However, it becomes difficult to keep track of all the tests implemented every day. If you cannot identify the effectiveness of the tests, or analyze how the changes in test iterations influence business risk and the end-user experience, the increased frequency and speed becomes irrelevant.

Time-consuming and expensive

Test automation is the key component of efficient continuous testing. It allows the team to analyze the performance of new tests and iterations quickly.

However, building automated test scripts can be time-consuming and expensive. Therefore, it is essential for organizations to optimize their use.

Amir Ghahrai, QA industry veteran, explained that organizations should be aware of automating which testing areas are most beneficial. You can adhere to the test automation pyramid principle to extract the most value from test scripts.

Image result for test automation pyramid principle


Teams should focus the majority of their automation efforts on unit tests, which lie at the bottom of the pyramid. As you move up the pyramid, you can scale back on automation to optimize your investments in automated scripts.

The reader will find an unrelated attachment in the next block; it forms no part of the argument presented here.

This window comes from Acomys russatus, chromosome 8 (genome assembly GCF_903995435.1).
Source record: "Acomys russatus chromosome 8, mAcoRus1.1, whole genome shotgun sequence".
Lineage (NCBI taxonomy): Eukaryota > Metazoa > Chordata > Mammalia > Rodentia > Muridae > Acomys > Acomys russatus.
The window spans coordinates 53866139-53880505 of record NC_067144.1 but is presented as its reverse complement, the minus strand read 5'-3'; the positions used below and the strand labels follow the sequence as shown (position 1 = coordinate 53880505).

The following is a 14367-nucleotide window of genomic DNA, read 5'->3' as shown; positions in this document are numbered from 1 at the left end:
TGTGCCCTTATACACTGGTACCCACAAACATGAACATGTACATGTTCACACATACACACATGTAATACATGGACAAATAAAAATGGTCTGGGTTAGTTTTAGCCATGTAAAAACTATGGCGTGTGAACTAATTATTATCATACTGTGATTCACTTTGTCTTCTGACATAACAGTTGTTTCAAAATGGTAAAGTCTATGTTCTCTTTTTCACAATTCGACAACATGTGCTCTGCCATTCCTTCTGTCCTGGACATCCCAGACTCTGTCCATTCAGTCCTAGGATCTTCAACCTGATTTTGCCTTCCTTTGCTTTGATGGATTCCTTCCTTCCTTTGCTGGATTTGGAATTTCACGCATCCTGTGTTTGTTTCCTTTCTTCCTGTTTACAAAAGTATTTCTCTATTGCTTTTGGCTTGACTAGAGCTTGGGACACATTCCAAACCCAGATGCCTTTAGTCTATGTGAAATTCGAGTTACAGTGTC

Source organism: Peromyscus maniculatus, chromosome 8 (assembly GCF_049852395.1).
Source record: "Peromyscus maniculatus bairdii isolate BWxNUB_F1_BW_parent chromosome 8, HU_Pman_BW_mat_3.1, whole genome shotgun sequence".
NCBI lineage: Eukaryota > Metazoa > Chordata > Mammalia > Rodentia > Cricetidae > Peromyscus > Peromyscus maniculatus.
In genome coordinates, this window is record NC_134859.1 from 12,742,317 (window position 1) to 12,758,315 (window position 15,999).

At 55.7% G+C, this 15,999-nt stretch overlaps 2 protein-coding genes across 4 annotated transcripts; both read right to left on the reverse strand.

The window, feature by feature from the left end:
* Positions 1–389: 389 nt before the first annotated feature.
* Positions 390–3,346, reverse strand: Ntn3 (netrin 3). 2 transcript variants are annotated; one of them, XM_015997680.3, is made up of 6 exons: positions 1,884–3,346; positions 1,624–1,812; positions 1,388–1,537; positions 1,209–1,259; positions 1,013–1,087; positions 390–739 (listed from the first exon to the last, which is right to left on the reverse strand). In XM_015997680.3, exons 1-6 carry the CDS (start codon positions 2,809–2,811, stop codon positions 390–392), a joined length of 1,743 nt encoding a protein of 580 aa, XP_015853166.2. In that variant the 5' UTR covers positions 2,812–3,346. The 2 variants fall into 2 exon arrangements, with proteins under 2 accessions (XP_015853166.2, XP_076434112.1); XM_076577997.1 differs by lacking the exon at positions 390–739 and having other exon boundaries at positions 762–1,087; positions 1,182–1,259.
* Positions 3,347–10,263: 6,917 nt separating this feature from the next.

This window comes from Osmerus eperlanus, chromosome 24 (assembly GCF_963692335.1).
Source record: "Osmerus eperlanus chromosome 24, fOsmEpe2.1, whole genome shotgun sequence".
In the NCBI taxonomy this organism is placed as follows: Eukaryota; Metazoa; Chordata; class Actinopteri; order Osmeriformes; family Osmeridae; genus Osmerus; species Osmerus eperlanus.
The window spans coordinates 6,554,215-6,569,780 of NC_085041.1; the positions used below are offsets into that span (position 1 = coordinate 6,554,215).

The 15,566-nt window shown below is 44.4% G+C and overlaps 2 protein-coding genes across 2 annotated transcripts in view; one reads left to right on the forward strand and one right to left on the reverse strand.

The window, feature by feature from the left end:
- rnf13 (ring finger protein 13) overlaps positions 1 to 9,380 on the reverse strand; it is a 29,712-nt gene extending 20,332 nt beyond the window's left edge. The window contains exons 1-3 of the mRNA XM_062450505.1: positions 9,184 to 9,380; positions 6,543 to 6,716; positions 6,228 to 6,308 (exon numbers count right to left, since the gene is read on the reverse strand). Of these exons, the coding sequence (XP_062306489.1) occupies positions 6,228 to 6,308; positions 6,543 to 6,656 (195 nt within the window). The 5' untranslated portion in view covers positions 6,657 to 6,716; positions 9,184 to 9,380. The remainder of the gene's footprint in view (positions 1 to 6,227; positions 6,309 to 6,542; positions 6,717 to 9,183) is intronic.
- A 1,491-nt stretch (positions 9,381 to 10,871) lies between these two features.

Resistance to change

Finally, despite all the advances in software development and testing, a small but significant percentage of experienced testers refuse to update their testing methods. The primary reason for the unwillingness to change is the seemingly effective traditional methods. As a result, ultimately the entire team suffers the consequences slowing the development procedure.

Marco Achtziger, a test architect at Siemens Healthcare, spoke about this matter at an OOP 2015 conference in Germany. He suggested that you should remain supportive and positive to the unrelenting team members. Focus, not only on the benefits of switching to the advanced procedure but also on the advantages the change will bring to the entire team.

Continuous testing is a significant asset to organizations as it can accelerate the software developing process while mitigating the business risks. Software testing tools can also facilitate the testing practice and help overcome some of the challenges associated with the feedback-driven test method.

What challenges did you face when integrating continuous test in your SDLC and how did you overcome them? Share your story to benefit our readers struggling with integrating continuous testing.